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Persons with cystic echinococcosis often remain asymptomatic until hydatid cysts containing the larval parasites grow large enough to cause discomfort, pain, nausea, and vomiting. The cysts grow over the course of several years before reaching maturity and the rate at which symptoms appear typically depends on the location of the cyst. The cysts are mainly found in the liver and lungs but can also appear in the spleen, kidneys, heart, bone, and central nervous system, including the brain and eyes. Cyst rupture is most frequently caused by trauma and may cause mild to severe anaphylactic reactions, even death, as a result of the release of cystic fluid.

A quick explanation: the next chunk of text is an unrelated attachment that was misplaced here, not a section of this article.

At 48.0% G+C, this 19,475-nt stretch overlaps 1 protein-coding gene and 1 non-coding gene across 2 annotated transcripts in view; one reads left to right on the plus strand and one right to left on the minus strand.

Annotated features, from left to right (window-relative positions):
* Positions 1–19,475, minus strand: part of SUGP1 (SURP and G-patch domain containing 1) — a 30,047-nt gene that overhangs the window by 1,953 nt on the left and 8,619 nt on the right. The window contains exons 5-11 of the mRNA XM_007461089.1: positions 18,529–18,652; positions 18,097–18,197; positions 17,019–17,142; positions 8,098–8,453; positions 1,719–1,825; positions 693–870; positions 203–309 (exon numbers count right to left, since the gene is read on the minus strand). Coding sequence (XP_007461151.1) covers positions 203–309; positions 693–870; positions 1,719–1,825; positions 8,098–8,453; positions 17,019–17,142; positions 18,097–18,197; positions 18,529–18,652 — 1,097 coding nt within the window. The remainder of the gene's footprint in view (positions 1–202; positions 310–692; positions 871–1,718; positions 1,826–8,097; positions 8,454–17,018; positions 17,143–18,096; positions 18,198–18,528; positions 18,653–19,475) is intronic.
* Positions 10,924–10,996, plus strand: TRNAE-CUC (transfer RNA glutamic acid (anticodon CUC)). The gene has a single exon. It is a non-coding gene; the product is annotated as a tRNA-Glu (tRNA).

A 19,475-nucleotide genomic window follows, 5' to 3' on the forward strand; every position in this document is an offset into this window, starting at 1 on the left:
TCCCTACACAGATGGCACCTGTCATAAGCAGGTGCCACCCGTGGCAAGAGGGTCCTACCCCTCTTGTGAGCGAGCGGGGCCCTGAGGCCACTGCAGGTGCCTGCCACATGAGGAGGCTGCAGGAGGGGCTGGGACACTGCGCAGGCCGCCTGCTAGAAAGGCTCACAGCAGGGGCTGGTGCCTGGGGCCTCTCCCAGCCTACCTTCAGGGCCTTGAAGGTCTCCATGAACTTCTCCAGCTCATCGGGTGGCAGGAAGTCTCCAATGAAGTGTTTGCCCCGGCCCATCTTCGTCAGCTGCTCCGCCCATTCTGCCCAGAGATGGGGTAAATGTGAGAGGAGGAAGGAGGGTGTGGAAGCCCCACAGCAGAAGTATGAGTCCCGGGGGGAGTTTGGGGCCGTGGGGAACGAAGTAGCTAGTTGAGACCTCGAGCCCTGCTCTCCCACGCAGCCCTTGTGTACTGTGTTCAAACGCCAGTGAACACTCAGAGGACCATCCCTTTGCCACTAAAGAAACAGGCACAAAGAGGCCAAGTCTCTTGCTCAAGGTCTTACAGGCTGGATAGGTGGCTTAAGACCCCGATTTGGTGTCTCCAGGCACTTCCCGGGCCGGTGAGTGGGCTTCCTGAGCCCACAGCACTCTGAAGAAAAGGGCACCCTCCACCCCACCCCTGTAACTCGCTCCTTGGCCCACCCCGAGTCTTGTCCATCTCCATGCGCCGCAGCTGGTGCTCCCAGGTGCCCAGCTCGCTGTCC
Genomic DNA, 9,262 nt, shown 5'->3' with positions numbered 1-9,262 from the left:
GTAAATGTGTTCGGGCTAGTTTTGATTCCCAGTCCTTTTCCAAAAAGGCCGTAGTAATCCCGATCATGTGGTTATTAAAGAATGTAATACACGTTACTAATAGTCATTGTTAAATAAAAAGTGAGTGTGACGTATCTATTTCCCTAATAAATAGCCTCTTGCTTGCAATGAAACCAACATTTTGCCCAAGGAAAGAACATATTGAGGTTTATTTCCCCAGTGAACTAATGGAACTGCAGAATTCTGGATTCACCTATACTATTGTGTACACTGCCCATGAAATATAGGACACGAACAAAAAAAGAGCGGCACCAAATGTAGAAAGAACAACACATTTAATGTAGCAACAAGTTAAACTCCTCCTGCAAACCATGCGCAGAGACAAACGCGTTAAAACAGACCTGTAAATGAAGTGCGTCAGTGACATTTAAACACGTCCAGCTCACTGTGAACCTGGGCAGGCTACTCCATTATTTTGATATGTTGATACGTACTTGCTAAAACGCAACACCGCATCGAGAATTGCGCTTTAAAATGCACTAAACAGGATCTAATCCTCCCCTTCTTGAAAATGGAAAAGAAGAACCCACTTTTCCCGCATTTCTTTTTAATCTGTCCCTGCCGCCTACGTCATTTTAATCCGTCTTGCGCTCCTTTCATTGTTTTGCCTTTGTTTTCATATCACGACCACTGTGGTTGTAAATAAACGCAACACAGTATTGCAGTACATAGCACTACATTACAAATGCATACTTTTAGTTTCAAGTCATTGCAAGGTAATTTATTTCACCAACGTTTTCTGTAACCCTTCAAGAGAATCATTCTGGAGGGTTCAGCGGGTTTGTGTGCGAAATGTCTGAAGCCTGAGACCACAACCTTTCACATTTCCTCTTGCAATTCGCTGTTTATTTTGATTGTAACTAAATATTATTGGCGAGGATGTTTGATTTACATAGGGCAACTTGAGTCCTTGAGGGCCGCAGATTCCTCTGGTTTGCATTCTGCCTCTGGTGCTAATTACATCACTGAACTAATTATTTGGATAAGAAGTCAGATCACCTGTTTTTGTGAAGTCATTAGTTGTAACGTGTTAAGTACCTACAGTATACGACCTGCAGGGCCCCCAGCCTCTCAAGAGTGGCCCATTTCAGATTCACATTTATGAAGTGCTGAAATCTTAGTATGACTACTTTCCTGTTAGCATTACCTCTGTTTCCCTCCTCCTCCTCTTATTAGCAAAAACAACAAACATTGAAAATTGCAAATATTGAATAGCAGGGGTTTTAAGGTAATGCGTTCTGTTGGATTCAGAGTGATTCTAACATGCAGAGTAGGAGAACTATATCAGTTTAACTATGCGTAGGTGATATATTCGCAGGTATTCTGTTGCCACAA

Alveolar echinococcosis (AE) is characterized by parasitic tumors in the liver and may spread to other organs including the lungs and brain. In humans, the larval forms of E. multilocularis do not fully mature into cysts but cause vesicles that invade and destroy surrounding tissues and cause discomfort or pain, weight loss, and malaise. AE can cause liver failure and death because of the spread into nearby tissues and, rarely, the brain. AE is a dangerous disease resulting in a mortality rate between 50% and 75%, especially because most affected people live in remote locations and have poor health care.